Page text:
Impala with Kudu

You can use Impala to query tables stored by Apache Kudu. This capability allows convenient access to a storage system that is tuned for different kinds of workloads than the default with Impala.

By default, Impala tables are stored on HDFS. HDFS files are ideal for bulk loads (append operations) and queries using full-table scans, but do not support in-place updates or deletes. Kudu is an alternative storage engine used by Impala which can do both in-place updates (for mixed read/write workloads) and fast scans (for data-warehouse/analytic operations). Using Kudu tables with Impala can simplify the ETL pipeline by avoiding extra steps to segregate and reorganize newly arrived data.

The underlying storage is managed and organized by Kudu, not represented as HDFS data files.

The combination of Kudu and Impala works best for tables where scan performance is important, but data arrives continuously, in small batches, or needs to be updated without being completely replaced. HDFS-backed tables can require substantial overhead to replace or reorganize data files as new data arrives. Impala can perform efficient lookups and scans within Kudu tables, and Impala can also perform update or delete operations efficiently. You can also use the Kudu Java, C++, and Python APIs to do ingestion or transformation operations outside of Impala, and Impala can query the current data at any time.

With HDFS-backed tables, you are typically concerned with the number of DataNodes in the cluster, how many and how large HDFS data files are read during a query, and therefore the amount of work performed by each DataNode and the network communication to combine intermediate results and produce the final result set.

Certain Impala SQL statements and clauses, such as DELETE, UPDATE, UPSERT, and PRIMARY KEY work only with Kudu tables.

Other statements and clauses, such as LOAD DATA, TRUNCATE TABLE, and INSERT OVERWRITE, are not applicable to Kudu tables.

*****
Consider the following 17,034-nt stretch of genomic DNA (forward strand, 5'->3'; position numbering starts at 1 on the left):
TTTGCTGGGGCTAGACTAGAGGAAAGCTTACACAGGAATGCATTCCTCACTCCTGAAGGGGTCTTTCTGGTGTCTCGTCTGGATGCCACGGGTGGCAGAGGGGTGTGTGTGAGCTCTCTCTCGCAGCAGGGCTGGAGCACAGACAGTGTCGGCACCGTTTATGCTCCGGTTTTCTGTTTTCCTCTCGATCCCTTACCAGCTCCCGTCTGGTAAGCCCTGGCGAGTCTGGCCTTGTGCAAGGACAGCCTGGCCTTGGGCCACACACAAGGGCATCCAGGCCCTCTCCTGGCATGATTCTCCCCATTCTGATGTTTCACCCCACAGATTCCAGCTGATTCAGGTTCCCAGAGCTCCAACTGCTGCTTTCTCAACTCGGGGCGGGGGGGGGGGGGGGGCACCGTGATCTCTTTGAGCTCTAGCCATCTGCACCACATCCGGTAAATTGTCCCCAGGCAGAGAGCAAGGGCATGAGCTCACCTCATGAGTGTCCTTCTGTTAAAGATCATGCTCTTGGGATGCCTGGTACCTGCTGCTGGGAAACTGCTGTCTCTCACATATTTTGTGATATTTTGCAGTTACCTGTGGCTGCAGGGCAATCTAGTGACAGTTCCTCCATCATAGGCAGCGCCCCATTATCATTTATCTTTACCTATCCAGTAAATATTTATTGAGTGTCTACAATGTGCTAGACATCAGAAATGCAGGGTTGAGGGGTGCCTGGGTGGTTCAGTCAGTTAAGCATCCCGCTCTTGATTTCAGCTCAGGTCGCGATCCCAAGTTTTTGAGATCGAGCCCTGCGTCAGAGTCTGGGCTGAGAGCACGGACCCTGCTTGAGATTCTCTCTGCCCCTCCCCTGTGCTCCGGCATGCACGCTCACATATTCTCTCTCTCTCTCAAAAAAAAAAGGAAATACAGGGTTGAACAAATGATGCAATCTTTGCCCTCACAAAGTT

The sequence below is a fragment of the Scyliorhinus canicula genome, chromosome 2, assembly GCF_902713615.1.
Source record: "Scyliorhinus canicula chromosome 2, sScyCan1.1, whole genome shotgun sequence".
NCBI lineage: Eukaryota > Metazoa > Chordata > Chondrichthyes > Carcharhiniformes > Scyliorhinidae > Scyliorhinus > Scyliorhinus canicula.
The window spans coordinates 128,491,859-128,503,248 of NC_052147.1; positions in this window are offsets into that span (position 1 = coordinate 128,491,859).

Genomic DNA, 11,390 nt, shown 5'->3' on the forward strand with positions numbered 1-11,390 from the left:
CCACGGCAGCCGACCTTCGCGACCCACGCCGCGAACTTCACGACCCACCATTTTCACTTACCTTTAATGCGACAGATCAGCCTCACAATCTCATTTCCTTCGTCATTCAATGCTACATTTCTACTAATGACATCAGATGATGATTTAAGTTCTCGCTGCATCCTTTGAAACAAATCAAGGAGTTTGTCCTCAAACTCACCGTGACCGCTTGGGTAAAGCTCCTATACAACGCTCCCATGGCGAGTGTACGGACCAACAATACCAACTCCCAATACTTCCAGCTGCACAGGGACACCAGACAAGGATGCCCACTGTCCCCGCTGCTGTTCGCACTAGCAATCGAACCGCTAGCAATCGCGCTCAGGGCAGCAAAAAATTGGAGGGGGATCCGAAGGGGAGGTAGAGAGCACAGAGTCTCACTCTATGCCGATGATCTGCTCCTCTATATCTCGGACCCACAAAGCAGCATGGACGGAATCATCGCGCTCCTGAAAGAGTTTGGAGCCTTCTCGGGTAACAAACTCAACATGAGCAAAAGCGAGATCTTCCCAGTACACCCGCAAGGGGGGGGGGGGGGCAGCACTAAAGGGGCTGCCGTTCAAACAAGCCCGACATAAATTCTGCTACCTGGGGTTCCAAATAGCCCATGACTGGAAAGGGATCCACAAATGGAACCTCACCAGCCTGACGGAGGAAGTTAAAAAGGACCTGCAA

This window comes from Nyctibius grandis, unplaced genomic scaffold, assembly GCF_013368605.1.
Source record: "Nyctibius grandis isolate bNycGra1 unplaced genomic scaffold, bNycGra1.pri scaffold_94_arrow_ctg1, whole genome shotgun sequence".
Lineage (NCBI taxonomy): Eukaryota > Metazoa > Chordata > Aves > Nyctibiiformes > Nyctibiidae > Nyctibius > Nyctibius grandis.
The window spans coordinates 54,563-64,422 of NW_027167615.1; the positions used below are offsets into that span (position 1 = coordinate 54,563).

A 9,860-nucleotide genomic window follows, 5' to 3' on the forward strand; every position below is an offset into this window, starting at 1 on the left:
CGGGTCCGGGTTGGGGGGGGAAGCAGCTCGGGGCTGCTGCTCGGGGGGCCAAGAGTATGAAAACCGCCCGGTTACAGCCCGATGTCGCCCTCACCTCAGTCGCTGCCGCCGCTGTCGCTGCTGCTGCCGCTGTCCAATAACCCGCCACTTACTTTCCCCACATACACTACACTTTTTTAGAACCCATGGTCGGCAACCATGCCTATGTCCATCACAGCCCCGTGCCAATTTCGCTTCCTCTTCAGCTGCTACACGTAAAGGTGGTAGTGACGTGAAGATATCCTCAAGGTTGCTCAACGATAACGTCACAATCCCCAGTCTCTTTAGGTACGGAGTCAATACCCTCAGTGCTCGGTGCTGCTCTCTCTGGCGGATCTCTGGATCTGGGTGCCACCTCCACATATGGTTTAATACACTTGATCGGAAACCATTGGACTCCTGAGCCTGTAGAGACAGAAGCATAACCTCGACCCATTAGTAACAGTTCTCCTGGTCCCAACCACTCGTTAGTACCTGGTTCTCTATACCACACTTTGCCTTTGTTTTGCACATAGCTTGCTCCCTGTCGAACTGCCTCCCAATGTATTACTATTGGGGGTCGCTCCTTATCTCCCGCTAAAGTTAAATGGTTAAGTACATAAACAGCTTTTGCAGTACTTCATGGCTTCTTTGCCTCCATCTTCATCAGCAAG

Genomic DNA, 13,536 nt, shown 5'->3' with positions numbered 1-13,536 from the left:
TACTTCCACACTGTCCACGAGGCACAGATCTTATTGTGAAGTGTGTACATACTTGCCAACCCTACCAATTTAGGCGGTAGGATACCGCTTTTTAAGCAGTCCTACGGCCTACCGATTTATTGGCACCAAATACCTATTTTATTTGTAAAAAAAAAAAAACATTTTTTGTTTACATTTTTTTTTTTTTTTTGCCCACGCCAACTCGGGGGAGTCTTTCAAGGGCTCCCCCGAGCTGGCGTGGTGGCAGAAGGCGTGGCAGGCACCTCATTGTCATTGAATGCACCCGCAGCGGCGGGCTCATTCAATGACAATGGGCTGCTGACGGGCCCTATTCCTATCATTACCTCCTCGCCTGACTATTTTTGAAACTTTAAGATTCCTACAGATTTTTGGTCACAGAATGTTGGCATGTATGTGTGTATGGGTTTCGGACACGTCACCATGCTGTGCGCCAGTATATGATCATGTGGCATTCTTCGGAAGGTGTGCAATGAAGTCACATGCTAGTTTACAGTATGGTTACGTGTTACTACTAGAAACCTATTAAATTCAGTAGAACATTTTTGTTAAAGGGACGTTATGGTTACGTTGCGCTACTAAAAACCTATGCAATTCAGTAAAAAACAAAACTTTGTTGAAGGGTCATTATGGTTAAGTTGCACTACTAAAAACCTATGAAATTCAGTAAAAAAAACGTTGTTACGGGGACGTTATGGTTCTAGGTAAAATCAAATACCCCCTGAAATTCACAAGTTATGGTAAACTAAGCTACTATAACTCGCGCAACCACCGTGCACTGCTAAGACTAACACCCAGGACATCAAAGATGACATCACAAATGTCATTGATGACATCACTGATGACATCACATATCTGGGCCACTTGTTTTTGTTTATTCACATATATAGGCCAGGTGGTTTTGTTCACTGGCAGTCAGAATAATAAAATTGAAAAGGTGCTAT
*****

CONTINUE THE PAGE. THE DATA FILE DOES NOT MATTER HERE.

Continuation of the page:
Query performance for Kudu tables

For queries involving Kudu tables, Impala can delegate much of the work of filtering the result set to Kudu, avoiding some of the I/O involved in full table scans of tables containing HDFS data files. This type of optimization is especially effective for partitioned Kudu tables, where the Impala query WHERE clause refers to one or more primary key columns that are also used as partition key columns. For example, if a partitioned Kudu table uses a HASH clause for col1 and a RANGE clause for col2, a query using a clause such as WHERE col1 IN (1,2,3) AND col2 > 100 can determine exactly which tablet servers contain relevant data, and therefore parallelize the query efficiently.

Impala can push down additional information to optimize join queries involving Kudu tables. If the join clause contains predicates of the form column = expression, after Impala constructs a hash table of possible matching values for the join columns from the bigger table (either an HDFS table or a Kudu table), Impala can push down the minimum and maximum matching column values to Kudu, so that Kudu can more efficiently locate matching rows in the second (smaller) table. These min/max filters are affected by the RUNTIME_FILTER_MODE, RUNTIME_FILTER_WAIT_TIME_MS, and DISABLE_ROW_RUNTIME_FILTERING query options; the min/max filters are not affected by the RUNTIME_BLOOM_FILTER_SIZE, RUNTIME_FILTER_MIN_SIZE, RUNTIME_FILTER_MAX_SIZE, and MAX_NUM_RUNTIME_FILTERS query options.

The TABLESAMPLE clause of the SELECT statement does not apply to a table reference derived from a view, a subquery, or anything other than a real base table. This clause only works for tables backed by HDFS or HDFS-like data files, therefore it does not apply to Kudu tables.